The College Football Playoff management committee concluded another lengthy, closed-door meeting on Thursday still undecided about when the playoffs will expand to 12 teams, but encouraged it can happen as soon as 2024, according to the executive director.
After about six hours, he emerged from a conference room at the airport with no idea if the format can be changed before the start of the season. The window to change the format in time for the 2024 season is getting smaller by the day.
Time is not on our side, but we have not given ourselves a deadline. Getting it right is more important than getting it quickly.
There was a sense of optimism going into Thursday's meeting, but there was also a realization that the dates for the games are a significant challenge, especially with campuses hosting the first game. There are conflicts with the academic calendar, including December graduation and final exams, as well as TV windows that don't compete with the football league.
Jon Steinbrecher, commissioner of the Mid-American Conference, said that the process has been fascinating.
Concerns have been raised about the New Year's Six bowl games. Bowls would be used to play the four quarterfinals and two semifinals. The first-round games would need to be televised. Current bowl and playoff deals would keep control of the quarterfinals, semis and title game for the foreseeable future.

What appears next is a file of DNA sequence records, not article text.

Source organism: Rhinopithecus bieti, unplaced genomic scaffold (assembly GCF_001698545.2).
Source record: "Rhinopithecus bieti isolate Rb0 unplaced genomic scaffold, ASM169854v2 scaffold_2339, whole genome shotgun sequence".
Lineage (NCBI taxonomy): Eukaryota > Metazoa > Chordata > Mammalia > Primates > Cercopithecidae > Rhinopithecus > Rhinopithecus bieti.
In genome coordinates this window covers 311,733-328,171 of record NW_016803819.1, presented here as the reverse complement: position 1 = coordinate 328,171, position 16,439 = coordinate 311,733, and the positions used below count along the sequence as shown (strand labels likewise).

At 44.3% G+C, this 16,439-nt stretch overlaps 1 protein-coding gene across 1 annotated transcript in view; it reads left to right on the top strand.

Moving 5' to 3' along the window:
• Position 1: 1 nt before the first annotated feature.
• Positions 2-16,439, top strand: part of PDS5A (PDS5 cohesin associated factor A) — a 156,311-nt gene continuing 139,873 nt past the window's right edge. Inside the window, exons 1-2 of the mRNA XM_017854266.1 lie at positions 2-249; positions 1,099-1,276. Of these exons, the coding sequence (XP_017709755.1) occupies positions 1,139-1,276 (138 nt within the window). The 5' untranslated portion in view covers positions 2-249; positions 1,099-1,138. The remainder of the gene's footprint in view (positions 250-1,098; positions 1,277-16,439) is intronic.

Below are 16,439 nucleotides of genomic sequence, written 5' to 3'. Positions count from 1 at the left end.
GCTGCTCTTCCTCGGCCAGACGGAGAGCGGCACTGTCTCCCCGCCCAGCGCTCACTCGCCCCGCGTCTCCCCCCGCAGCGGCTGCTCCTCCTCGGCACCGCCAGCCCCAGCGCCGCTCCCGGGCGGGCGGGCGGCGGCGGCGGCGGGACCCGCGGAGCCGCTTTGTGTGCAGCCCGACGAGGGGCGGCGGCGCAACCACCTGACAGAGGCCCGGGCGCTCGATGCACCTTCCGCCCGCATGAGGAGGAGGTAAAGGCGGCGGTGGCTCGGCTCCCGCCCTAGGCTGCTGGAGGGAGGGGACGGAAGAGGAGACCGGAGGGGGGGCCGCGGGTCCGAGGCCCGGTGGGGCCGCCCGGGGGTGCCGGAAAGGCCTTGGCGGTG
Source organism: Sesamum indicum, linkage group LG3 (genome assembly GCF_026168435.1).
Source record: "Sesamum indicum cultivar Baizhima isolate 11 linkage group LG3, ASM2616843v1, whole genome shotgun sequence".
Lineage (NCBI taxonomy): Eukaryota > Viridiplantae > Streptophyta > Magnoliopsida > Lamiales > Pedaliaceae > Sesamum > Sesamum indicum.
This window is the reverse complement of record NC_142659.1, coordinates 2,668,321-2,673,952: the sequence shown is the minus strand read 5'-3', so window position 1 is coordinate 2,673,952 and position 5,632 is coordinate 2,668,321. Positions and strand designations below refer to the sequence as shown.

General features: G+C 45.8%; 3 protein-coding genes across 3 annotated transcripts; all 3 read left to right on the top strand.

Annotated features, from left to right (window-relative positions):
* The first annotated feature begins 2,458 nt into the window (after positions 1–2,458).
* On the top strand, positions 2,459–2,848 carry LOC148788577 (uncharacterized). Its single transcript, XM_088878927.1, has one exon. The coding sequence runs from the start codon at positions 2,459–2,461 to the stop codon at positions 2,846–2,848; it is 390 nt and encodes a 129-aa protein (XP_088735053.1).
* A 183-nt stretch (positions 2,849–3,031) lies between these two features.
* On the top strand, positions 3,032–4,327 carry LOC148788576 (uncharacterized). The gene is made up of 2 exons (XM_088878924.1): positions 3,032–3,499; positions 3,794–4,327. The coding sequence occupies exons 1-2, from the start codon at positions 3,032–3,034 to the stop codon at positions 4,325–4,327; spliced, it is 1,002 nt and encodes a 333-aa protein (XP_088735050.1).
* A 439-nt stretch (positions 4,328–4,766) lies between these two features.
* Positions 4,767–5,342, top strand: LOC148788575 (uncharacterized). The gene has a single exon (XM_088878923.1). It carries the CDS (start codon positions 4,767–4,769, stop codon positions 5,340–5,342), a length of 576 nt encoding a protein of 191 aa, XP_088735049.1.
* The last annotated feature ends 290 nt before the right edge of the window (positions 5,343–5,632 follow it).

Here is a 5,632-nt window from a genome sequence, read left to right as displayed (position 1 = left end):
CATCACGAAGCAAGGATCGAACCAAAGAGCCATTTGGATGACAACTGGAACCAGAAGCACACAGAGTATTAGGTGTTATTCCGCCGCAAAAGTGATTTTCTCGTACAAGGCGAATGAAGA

The 11th and 12th years of the current contract are the ones that everyone wants to get done. Is it possible to get it done? We don't have a lot of opposition to it.
The new format could bring in $450 million in gross revenue if it's implemented in time. The Big Ten and SEC are poised to become the sports' first 16-team super conferences with an opportunity to have more representation in the new model.
Sankey said it's just one part of the puzzle.
He said they haven't spent a lot of time on it. There's a model that has different numbers. It's out there.
There was a feeling of being close to a long-awaited resolution after Thursday's meeting. The 11 university presidents and chancellors who have the ultimate authority over the College Football Playoff decided in September to expand the field to 12 teams in order to get a consensus. The plan is usually sent to the presidents by the Commissioners.
Since the presidents asserted their authority over the format, the management committee has been tasked with working out the details to implement it as soon as possible. Six of the 12 teams are at-large teams. The ranking of the teams will be determined by the committee.
Each conference champion will receive a first-round bye in the playoffs. The first round of the playoffs will be played on the second or third weekend of December. The championship game will be played at a neutral site and the quarterfinals and semifinals will be played on a rotation.
When it was clear that Atlanta and Miami could host the national championship games on different dates, there was a renewed sense of importance. Atlanta and Miami will host the national championship game in the 20th century. Atlanta and Miami are willing to accommodate an expansion of the playoffs. They need to be told the dates by theCFP.
Sankey said there's a will to attempt. It is still there.